In 1951, Henrietta Lacks, a Black mother of five who was dying of cervical cancer, went to Johns Hopkins Hospital in Baltimore for treatment.
Without her knowledge or consent, doctors removed a sample of cells from the tumor in her cervix. They gave the sample to a researcher at Johns Hopkins University who was trying to find cells that would survive indefinitely so researchers could experiment on them.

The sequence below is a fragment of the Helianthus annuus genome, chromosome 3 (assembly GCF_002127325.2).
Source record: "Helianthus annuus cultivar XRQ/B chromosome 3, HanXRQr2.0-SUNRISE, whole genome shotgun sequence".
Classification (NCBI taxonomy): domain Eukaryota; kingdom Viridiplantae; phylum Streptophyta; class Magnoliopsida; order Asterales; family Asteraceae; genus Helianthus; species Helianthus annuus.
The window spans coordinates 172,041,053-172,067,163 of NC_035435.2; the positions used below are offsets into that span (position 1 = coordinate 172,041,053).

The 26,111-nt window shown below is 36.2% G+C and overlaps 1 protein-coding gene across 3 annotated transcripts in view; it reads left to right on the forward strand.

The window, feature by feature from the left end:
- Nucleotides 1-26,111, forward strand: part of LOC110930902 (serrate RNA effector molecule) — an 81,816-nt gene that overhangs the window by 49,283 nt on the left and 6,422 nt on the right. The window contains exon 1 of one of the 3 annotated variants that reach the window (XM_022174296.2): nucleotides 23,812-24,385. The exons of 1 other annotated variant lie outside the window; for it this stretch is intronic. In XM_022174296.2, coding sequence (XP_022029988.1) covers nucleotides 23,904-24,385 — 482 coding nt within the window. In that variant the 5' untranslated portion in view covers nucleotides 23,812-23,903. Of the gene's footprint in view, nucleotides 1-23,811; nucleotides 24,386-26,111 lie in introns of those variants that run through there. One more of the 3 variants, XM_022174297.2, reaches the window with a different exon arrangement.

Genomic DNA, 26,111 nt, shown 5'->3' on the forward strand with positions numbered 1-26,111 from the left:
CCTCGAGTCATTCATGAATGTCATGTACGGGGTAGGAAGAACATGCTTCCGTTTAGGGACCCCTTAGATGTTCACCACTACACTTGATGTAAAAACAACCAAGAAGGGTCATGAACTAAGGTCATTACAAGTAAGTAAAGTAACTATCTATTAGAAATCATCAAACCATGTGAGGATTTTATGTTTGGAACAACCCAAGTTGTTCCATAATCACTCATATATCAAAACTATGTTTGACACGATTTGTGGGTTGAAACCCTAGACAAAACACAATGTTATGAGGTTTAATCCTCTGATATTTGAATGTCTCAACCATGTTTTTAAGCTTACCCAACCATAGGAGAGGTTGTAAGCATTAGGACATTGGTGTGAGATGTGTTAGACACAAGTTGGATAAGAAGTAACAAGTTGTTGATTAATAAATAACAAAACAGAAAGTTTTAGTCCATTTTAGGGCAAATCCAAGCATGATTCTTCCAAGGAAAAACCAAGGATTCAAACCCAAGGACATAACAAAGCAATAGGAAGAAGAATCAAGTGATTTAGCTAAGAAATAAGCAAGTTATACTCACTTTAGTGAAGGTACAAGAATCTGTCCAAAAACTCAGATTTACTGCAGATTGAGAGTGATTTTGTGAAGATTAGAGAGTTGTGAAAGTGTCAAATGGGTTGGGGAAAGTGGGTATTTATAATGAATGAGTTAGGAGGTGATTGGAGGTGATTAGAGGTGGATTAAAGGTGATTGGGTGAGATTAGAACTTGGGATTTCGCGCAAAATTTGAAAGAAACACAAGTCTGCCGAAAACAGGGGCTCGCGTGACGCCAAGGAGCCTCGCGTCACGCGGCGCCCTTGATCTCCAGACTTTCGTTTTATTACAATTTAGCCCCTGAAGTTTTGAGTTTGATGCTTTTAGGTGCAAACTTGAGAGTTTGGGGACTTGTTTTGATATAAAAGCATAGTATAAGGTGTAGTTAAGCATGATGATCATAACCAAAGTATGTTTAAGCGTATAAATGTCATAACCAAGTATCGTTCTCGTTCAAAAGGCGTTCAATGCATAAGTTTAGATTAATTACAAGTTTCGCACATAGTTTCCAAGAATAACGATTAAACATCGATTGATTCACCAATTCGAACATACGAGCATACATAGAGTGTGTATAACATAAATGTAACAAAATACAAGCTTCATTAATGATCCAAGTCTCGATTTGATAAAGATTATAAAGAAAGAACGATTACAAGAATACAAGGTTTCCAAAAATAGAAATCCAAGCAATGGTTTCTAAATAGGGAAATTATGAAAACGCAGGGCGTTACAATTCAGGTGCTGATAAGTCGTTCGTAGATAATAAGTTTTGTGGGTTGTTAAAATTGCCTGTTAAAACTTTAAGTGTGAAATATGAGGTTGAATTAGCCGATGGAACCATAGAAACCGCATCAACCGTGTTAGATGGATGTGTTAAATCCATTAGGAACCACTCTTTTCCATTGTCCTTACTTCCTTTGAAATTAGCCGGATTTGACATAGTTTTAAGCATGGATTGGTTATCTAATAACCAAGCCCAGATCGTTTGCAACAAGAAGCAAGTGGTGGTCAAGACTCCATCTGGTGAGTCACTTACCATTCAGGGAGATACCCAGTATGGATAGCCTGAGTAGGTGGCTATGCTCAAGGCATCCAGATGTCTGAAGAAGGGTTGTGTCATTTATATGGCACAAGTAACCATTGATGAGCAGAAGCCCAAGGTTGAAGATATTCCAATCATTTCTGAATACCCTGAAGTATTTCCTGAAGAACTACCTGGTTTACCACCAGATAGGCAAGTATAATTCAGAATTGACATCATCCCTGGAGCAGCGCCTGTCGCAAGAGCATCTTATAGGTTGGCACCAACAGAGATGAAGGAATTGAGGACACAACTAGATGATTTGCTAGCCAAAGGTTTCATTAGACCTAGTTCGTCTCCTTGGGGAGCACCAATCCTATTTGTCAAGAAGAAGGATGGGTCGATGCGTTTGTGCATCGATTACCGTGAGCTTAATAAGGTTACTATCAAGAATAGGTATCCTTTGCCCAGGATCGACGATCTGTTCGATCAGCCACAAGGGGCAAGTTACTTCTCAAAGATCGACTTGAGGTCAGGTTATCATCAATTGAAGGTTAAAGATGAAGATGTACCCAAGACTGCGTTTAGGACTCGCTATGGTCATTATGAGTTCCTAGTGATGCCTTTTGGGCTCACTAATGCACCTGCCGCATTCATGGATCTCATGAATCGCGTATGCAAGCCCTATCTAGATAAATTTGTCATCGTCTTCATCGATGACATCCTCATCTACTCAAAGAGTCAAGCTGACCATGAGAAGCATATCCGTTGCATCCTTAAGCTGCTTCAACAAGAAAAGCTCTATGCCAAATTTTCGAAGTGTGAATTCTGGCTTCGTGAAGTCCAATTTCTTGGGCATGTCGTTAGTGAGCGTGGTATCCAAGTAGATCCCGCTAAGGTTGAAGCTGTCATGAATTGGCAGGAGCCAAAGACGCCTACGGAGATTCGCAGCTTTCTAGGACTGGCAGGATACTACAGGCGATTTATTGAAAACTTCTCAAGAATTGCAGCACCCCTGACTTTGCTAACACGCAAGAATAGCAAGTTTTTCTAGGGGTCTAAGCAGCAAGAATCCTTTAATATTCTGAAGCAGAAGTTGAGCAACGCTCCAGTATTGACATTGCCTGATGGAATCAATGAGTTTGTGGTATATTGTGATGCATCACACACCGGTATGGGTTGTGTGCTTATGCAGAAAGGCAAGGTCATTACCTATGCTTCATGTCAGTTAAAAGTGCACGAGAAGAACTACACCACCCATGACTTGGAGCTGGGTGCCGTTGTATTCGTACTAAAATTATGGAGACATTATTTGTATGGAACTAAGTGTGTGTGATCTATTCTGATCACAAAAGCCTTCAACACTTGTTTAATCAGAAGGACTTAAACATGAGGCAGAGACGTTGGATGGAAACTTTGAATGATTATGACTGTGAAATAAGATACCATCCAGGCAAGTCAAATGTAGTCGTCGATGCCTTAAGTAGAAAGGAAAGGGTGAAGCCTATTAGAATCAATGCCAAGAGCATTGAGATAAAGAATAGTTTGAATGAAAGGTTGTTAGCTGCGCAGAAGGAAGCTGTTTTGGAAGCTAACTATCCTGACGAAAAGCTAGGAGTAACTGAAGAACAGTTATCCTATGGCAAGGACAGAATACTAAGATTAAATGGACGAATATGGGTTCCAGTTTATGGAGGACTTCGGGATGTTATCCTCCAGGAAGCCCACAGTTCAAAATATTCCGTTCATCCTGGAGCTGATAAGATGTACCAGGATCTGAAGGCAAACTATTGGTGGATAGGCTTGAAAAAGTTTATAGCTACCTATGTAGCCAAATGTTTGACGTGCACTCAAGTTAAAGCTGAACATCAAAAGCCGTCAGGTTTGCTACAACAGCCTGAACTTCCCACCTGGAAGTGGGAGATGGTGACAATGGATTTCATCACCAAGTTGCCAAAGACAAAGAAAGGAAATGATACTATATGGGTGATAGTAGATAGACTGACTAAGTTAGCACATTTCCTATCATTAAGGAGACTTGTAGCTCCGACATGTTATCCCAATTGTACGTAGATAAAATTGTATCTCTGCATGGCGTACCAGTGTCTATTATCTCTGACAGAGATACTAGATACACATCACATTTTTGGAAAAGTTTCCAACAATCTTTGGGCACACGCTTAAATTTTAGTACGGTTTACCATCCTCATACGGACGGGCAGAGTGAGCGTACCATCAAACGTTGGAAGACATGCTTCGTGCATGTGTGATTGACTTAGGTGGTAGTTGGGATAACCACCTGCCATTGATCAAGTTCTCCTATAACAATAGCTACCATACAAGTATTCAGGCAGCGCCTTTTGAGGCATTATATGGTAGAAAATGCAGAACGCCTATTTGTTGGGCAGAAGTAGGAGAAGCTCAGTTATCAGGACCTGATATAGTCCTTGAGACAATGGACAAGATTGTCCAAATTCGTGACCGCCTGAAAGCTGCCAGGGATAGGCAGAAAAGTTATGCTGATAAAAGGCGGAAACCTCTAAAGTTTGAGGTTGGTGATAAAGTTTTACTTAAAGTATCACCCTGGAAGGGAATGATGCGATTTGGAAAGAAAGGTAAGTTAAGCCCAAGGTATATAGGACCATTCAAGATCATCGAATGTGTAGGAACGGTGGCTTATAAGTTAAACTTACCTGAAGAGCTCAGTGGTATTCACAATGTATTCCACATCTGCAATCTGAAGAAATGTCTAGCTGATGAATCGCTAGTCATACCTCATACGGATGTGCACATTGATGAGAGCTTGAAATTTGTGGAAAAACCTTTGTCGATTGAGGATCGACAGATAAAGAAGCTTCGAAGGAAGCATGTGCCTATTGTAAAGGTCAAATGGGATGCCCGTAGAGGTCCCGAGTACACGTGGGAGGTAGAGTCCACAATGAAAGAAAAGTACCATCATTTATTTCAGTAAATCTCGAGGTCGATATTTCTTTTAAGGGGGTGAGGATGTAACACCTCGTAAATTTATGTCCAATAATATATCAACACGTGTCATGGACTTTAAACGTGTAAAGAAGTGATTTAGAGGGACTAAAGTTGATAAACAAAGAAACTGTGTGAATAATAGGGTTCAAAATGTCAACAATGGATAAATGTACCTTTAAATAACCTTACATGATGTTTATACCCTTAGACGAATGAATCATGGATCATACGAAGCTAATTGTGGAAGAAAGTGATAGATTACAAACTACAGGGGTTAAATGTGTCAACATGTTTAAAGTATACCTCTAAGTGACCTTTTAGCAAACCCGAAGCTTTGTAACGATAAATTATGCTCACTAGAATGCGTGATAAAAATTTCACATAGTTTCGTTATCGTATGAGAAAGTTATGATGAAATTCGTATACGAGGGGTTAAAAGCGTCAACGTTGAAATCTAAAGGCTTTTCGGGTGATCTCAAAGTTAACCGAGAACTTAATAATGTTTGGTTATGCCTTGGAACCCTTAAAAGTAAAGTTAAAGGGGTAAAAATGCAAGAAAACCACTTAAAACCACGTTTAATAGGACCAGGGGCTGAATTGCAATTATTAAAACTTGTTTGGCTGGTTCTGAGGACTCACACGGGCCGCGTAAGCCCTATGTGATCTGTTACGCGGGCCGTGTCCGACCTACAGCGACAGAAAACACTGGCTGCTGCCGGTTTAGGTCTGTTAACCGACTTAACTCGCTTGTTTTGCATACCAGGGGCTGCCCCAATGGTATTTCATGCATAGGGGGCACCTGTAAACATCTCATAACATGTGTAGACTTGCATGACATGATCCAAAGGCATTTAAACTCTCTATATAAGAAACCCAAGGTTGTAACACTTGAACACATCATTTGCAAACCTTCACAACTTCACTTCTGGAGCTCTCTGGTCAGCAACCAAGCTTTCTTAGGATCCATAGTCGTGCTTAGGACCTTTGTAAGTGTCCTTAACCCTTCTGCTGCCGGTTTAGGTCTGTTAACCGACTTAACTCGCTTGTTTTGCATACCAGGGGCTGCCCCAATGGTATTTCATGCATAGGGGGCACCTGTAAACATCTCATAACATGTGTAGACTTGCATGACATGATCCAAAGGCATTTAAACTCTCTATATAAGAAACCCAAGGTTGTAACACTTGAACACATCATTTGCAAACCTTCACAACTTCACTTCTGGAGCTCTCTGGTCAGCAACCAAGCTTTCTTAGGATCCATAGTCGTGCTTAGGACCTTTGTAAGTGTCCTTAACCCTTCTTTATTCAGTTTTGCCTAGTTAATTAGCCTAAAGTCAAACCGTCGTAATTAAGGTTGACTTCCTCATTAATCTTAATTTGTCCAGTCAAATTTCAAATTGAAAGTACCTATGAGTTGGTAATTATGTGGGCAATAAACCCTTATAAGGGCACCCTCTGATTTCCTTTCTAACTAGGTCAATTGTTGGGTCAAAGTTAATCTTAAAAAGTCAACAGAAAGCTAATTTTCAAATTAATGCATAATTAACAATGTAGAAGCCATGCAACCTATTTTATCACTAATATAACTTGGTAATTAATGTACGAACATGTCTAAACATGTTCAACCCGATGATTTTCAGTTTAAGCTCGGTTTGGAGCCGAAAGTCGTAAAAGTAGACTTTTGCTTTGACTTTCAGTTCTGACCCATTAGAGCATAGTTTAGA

The invasive procedure led to a world-changing discovery: The cells thrived and multiplied in the laboratory, something no human cells had done before. They were reproduced billions of times, contributed to nearly 75,000 studies and helped pave the way for the HPV vaccine, medications used to help patients with H.I.V. and AIDS and, recently, the development of Covid-19 vaccines.